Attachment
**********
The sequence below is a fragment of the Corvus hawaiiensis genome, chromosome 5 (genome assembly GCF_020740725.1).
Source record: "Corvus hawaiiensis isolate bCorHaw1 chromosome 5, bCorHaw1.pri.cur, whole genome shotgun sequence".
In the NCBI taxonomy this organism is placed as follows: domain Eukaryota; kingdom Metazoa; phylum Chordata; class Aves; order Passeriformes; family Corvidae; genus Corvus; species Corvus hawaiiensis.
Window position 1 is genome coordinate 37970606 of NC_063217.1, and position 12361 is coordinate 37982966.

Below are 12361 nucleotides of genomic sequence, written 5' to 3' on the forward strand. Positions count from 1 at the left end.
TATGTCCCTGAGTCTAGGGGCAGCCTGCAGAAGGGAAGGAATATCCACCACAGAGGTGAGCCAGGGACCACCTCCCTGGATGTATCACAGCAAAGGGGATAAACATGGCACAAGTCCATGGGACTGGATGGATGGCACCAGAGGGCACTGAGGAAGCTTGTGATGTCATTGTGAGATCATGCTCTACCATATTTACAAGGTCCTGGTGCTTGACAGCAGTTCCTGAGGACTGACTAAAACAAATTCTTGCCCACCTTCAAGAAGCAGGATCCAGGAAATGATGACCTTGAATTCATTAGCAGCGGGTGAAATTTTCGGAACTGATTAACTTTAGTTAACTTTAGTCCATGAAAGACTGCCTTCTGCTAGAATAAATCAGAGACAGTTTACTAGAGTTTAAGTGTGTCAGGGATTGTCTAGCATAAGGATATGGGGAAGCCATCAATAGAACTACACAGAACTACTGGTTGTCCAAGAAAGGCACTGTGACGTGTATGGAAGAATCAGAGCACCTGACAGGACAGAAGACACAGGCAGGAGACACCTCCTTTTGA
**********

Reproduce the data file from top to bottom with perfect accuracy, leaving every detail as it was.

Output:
The sequence below is a fragment of the Corvus hawaiiensis genome, chromosome 5 (genome assembly GCF_020740725.1).
Source record: "Corvus hawaiiensis isolate bCorHaw1 chromosome 5, bCorHaw1.pri.cur, whole genome shotgun sequence".
In the NCBI taxonomy this organism is placed as follows: domain Eukaryota; kingdom Metazoa; phylum Chordata; class Aves; order Passeriformes; family Corvidae; genus Corvus; species Corvus hawaiiensis.
Window position 1 is genome coordinate 37970606 of NC_063217.1, and position 12361 is coordinate 37982966.

Below are 12361 nucleotides of genomic sequence, written 5' to 3' on the forward strand. Positions count from 1 at the left end.
TATGTCCCTGAGTCTAGGGGCAGCCTGCAGAAGGGAAGGAATATCCACCACAGAGGTGAGCCAGGGACCACCTCCCTGGATGTATCACAGCAAAGGGGATAAACATGGCACAAGTCCATGGGACTGGATGGATGGCACCAGAGGGCACTGAGGAAGCTTGTGATGTCATTGTGAGATCATGCTCTACCATATTTACAAGGTCCTGGTGCTTGACAGCAGTTCCTGAGGACTGACTAAAACAAATTCTTGCCCACCTTCAAGAAGCAGGATCCAGGAAATGATGACCTTGAATTCATTAGCAGCGGGTGAAATTTTCGGAACTGATTAACTTTAGTTAACTTTAGTCCATGAAAGACTGCCTTCTGCTAGAATAAATCAGAGACAGTTTACTAGAGTTTAAGTGTGTCAGGGATTGTCTAGCATAAGGATATGGGGAAGCCATCAATAGAACTACACAGAACTACTGGTTGTCCAAGAAAGGCACTGTGACGTGTATGGAAGAATCAGAGCACCTGACAGGACAGAAGACACAGGCAGGAGACACCTCCTTTTGA